19.The respondent therefore sought for judgment on admission against the appellant.
20.In response, the appellant by way of the replying affidavit sworn by its Secretary General, Akello T. Misori on 6th April, 2017 stated that no agreement on the amount of fees payable was ever entered into between the parties and that any outstanding balances on legal fees had been cleared by the appellant.
21.The deponent also stated that the appellant therefore denied owing the respondent the sums set out in the plaint and hence there was no basis for striking out the statement of defence on record.
22.In rejoinder, the respondent stated that it was an arrangement between the parties that accruing fees would be paid upon demand and hence the issue of taxation of legal costs would not arise in the circumstances.
23.In his ruling, the learned trial magistrate reasoned that an advocate-client relationship existed between the parties herein at all material times.
24.The learned trial magistrate also reasoned that while the documentation tendered by the respondent did not allude to a specific agreement for payment of legal fees, the respondent had tendered the letters dated 24th September, 2015 showing a commitment by the appellant to pay to the respondent the sum of Kshs.2,286,164/= by way of monthly instalments of Kshs.500,000/= and to further pay the outstanding sum of Kshs.4,000,000/= by way of monthly instalments of Kshs.500,000/=; and that the respondent had similarly served upon the appellant a fee note claiming the sum of Kshs.2,956,329.60.
25.The learned trial magistrate stated in his ruling that the abovementioned letter was not disputed by the appellant and hence the respondent was entitled to the same.
26.In conclusion, the learned trial magistrate stated that in respect to the other claims, since the same were disputed, they could not be granted at that stage. Consequently, the learned trial magistrate entered judgment on admission in the sum of Kshs.5,486,146.40.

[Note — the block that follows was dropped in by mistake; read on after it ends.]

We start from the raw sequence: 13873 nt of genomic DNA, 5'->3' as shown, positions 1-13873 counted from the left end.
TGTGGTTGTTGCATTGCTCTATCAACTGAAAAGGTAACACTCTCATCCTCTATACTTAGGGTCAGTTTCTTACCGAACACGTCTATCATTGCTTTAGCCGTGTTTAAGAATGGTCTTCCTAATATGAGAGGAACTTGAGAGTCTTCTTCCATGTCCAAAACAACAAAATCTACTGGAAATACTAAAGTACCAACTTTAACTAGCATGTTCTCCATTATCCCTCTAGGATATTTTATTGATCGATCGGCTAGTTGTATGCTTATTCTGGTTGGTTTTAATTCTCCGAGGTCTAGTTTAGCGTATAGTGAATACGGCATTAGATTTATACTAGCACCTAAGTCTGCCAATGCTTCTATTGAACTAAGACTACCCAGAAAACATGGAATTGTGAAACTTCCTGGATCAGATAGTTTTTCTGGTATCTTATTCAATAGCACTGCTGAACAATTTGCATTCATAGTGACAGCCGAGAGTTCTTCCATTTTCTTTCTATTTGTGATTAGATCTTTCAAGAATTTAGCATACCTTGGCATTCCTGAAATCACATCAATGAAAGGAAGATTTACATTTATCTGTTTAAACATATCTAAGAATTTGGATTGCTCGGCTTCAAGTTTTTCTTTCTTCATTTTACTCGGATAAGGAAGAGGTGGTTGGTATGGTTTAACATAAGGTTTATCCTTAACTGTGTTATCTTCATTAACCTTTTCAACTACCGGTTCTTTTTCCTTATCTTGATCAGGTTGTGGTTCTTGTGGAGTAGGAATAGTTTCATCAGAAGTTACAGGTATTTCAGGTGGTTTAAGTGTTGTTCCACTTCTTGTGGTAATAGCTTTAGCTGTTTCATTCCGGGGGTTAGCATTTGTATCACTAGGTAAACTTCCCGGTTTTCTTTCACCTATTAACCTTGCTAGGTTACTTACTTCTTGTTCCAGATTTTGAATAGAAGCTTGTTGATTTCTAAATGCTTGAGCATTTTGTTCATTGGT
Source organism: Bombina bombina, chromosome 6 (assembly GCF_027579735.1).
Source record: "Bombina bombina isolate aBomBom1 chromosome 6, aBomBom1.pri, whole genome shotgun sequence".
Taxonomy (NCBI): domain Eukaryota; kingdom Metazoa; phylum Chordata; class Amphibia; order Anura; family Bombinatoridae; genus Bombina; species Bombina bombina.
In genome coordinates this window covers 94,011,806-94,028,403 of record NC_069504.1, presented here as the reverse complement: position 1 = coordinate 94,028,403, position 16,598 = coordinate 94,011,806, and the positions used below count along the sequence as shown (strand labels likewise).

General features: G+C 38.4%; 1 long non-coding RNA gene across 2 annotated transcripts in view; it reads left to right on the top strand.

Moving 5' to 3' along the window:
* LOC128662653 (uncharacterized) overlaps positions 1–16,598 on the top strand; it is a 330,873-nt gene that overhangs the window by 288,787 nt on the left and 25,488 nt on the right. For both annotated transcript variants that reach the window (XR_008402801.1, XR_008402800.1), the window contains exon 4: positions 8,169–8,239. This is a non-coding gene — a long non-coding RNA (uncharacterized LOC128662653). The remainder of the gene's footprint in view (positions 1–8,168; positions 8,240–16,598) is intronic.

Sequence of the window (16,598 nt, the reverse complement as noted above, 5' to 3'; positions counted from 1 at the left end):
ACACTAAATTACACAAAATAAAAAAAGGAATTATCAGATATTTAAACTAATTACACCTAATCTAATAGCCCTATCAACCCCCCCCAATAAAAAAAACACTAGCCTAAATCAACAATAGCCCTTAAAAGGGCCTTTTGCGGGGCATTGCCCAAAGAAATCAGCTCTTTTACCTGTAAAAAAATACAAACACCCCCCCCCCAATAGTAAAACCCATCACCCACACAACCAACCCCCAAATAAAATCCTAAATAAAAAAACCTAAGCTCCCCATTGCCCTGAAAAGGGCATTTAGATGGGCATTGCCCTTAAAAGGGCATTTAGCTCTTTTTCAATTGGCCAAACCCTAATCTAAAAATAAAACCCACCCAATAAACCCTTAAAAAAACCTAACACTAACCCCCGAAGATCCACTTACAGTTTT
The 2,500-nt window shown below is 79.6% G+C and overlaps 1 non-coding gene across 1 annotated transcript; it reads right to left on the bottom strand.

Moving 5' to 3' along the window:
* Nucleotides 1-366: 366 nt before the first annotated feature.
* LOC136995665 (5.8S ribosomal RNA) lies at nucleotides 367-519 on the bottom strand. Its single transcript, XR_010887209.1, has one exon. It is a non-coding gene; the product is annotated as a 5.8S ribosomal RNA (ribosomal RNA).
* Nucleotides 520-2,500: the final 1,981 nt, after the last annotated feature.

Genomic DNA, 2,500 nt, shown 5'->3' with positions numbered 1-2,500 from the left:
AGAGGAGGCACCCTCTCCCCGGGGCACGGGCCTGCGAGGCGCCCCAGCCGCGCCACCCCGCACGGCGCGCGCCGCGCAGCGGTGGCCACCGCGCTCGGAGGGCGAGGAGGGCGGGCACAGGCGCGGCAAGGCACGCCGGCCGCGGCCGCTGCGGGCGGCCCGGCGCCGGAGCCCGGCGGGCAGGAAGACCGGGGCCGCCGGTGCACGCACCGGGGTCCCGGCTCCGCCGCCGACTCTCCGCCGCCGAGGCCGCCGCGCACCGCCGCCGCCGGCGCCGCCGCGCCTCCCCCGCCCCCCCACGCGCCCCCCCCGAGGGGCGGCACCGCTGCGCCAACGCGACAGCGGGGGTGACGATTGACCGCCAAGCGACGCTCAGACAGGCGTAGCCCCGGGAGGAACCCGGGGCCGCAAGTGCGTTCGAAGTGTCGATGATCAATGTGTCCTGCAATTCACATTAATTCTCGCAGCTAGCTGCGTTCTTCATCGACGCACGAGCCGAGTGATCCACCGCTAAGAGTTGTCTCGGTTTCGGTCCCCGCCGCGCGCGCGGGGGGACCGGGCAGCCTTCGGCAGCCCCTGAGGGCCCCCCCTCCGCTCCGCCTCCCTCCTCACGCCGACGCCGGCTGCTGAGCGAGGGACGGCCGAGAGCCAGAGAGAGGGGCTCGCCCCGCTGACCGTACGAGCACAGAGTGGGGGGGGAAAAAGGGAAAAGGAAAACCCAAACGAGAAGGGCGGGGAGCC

27.Upon my re-examination of the pleadings and material tendered, I note that it is not in dispute that the appellant had procured the legal services of the respondent at all material times.
28.Upon my further re-examination of the pleadings and material on record, I also note that the appellant had availed copies of various cheques and receipts to show payments made towards the legal fees of the respondent, which supports the averments made by the respondent that the legal costs payable were agreed by the parties beforehand in respect to some of the matters.
29.From my study of the pleadings and material tendered before the trial court and similar to the finding arrived at by the learned trial magistrate, I came across two (2) separate letters both dated 24th September, 2015 by the appellant where it committed to paying to the respondent outstanding sums, in respect to various cases which were pending in court at all material times. It is noteworthy that the appellant has not disputed the validity of the aforementioned letters.
30.In my view, the above amounts to an admission of the sums owing by the appellant and hence supporting the reasoning by the learned trial magistrate that the respondent would naturally be entitled to those sums without necessitating taxation proceedings; in the absence of any credible evidence to indicate that the same had been paid in full by the appellant to the respondent.
31.In view of all the foregoing circumstances, I am satisfied that the learned trial magistrate arrived at a correct finding in entering judgment on admission in respect to the abovementioned sums and I see no reason to interfere with his finding.
32.In the end, the appeal is found to be without merits. It is dismissed with costs to the respondent.